This industry is constantly changing. And because I cover the entire enterprise architecture from the business layer down to the security, I am constantly learning to ensure I can provide my clients with the best advice.

In fact, I’ve taken over 100 hours of formal coursework in the last six months alone.

One final story

I want to share one final story with you.

While I was at RSPCA, I was asked to help with one of the journalism courses at a university. They asked me to do a mock press conference for their students.

At the time, the cat containment laws, here in the ACT (Australian Capital Territory), were being considered. And therefore, I was already doing a lot of real press around this topic.

Students were told to take photos with their phones and to ask me questions.

Before we began, I gave them RSPCA’s and my social media handles and told them to tag us whenever they posted.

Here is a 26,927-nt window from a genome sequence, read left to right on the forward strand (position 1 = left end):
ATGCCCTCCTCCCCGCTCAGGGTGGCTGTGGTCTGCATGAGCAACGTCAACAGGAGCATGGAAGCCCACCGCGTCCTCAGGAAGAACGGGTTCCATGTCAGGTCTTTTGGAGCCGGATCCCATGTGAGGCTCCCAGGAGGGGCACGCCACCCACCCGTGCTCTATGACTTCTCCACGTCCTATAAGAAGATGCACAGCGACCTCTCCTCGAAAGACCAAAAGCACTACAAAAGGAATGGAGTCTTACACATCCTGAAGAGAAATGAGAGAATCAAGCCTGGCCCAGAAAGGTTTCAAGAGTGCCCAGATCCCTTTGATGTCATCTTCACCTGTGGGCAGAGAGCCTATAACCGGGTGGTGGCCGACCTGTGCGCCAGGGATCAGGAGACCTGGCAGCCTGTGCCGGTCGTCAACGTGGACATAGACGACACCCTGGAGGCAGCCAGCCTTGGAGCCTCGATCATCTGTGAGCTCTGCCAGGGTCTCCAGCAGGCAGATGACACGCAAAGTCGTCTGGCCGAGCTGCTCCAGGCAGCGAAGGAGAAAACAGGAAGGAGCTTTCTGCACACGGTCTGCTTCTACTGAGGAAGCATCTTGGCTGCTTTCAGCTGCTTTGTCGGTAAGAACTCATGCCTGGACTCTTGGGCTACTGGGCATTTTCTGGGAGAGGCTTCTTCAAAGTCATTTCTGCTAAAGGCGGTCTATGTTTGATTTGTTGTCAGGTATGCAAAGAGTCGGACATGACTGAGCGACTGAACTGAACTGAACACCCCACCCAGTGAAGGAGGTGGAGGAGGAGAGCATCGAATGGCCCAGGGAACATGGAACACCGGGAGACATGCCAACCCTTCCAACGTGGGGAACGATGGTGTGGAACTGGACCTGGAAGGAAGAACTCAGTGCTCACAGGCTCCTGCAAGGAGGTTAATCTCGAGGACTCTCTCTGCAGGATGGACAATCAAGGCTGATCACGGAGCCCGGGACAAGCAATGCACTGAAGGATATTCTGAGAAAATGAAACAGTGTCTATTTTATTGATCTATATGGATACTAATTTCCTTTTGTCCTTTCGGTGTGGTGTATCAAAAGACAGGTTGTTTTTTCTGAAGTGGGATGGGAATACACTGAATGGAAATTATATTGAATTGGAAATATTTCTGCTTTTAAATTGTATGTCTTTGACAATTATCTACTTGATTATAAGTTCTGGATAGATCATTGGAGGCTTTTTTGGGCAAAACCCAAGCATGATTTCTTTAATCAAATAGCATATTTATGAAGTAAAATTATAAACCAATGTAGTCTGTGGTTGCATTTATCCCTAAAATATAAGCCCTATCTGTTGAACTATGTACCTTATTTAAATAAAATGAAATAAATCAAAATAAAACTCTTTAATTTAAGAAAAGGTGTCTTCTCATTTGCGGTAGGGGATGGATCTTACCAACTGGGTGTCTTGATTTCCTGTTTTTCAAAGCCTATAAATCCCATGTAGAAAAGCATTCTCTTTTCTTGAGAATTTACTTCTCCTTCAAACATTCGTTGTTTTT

I suspect hundreds of photos were taken that morning. But do you know how many students tagged me or RSPCA on social media afterwards?

Absolutely Zero.

Why? Because these students saw this exercise as an assignment. It never occurred to them that a media event was actually taking place at that very moment, and they didn’t need a degree to participate in it in real life.

They failed to realise that Learning =  Knowledge + Application.

Last words

Now, very soon, you are all walking away with degrees in your hand, and that degree provides you with a slight advantage… now.

But don’t forget that there are other ways to learn. My career is an example of that.

So, as you leave UC, I encourage you to consider the following:

  • The 7 Pathways to Learning
  • Remember that Learning =  Knowledge + Application
  • And to never stop learning – like that man I met on that plane earlier this year.

For your bright future is not only based on what you have done so far… but what you continue to learn every day.

Thank you.

Sharpening the saw

Sharpening the Saw

Stephen Covey used the illustration of sharpening the Saw in his book, “7 Habits of Highly Effective People.” His premise was that it was more valuable to spend time sharpening the saw periodically than trying to chop down the tree with a blunt blade, which would take longer.